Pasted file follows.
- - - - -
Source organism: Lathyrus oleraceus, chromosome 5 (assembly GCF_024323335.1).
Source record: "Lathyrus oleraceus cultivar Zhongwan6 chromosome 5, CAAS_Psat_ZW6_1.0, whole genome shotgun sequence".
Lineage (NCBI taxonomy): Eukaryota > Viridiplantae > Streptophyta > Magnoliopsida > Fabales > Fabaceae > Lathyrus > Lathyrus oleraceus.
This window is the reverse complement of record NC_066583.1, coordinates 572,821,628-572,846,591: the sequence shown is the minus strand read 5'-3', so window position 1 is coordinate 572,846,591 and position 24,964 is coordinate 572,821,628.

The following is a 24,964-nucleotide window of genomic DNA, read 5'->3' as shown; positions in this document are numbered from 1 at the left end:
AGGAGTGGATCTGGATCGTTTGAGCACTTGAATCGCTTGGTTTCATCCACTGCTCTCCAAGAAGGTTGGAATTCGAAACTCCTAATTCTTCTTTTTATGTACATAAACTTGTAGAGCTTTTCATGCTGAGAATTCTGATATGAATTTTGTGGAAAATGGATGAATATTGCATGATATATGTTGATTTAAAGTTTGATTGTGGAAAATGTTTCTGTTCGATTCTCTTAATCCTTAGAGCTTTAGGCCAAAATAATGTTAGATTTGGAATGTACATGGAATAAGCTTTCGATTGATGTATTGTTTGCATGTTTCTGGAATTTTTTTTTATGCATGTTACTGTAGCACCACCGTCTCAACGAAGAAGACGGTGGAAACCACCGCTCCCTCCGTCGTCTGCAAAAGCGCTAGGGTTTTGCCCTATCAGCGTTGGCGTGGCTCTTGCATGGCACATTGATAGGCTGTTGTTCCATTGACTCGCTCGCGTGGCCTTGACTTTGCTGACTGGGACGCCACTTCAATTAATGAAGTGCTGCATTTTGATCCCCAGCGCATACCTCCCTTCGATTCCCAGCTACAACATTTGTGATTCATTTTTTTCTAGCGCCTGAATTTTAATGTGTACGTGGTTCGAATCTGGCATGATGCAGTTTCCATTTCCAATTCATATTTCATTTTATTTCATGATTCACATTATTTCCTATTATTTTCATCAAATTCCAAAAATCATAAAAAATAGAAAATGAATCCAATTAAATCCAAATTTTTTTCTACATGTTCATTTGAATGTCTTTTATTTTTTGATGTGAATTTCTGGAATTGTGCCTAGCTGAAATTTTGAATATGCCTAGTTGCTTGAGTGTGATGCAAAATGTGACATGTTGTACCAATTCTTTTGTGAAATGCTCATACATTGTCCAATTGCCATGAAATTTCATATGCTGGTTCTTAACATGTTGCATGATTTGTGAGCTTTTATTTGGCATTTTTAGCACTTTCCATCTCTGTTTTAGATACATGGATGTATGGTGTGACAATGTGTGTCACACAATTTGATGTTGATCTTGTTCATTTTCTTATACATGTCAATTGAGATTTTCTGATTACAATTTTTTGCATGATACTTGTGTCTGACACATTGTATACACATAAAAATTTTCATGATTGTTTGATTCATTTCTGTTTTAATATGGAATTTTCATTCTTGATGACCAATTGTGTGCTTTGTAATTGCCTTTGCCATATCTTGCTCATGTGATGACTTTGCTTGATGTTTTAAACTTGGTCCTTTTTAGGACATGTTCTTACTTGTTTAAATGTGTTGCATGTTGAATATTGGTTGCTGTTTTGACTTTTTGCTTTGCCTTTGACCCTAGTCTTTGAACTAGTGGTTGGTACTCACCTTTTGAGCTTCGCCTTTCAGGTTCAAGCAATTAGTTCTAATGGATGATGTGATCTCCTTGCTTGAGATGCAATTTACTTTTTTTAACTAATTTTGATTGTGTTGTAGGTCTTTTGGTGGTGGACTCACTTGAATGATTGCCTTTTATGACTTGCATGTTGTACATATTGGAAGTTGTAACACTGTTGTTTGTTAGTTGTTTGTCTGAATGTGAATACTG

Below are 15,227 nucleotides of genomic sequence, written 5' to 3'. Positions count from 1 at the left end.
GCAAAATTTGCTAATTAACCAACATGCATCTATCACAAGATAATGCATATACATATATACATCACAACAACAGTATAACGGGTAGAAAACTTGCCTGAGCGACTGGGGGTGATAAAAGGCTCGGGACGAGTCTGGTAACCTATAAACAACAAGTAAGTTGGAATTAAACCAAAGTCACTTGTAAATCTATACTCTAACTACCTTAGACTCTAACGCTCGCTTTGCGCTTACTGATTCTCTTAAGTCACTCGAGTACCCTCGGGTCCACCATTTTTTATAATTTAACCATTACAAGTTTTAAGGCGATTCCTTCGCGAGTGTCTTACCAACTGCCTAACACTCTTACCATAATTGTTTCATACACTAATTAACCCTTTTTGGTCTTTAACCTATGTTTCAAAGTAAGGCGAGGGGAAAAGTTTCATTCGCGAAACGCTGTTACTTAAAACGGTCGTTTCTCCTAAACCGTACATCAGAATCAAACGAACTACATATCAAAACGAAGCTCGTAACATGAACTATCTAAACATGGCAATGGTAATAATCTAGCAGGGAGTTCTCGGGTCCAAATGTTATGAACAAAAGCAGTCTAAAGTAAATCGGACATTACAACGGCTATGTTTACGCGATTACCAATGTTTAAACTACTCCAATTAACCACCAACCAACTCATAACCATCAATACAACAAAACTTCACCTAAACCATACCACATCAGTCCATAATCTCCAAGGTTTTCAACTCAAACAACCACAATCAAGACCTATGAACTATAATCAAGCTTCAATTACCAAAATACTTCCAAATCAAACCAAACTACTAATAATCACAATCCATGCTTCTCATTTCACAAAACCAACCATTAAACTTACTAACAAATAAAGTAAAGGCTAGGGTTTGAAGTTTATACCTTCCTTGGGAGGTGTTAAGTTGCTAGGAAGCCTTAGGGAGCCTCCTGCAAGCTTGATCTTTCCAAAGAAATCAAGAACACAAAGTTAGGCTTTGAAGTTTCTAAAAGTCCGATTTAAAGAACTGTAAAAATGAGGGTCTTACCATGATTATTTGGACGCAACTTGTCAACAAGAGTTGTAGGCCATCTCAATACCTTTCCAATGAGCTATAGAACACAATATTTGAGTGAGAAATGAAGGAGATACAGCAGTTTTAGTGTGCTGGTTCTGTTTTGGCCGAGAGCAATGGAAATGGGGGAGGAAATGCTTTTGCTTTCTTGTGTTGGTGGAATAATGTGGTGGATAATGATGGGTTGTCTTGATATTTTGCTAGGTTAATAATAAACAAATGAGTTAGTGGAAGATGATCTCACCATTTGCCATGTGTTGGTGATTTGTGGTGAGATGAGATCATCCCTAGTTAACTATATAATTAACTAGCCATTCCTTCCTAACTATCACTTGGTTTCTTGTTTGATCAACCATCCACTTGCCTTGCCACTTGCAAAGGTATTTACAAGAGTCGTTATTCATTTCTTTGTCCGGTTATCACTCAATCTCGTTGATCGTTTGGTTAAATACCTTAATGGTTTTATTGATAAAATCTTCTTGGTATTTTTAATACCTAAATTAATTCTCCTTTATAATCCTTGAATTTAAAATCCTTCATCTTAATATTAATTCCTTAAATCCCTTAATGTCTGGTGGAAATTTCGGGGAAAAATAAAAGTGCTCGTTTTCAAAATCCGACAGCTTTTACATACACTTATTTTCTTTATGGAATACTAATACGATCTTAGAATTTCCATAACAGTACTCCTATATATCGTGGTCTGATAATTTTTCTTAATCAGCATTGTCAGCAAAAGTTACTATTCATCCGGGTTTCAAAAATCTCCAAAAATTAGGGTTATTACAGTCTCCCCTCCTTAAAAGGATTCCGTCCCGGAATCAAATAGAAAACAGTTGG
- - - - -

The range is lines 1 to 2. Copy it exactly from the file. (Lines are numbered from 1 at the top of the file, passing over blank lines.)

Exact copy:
Source organism: Lathyrus oleraceus, chromosome 5 (assembly GCF_024323335.1).
Source record: "Lathyrus oleraceus cultivar Zhongwan6 chromosome 5, CAAS_Psat_ZW6_1.0, whole genome shotgun sequence".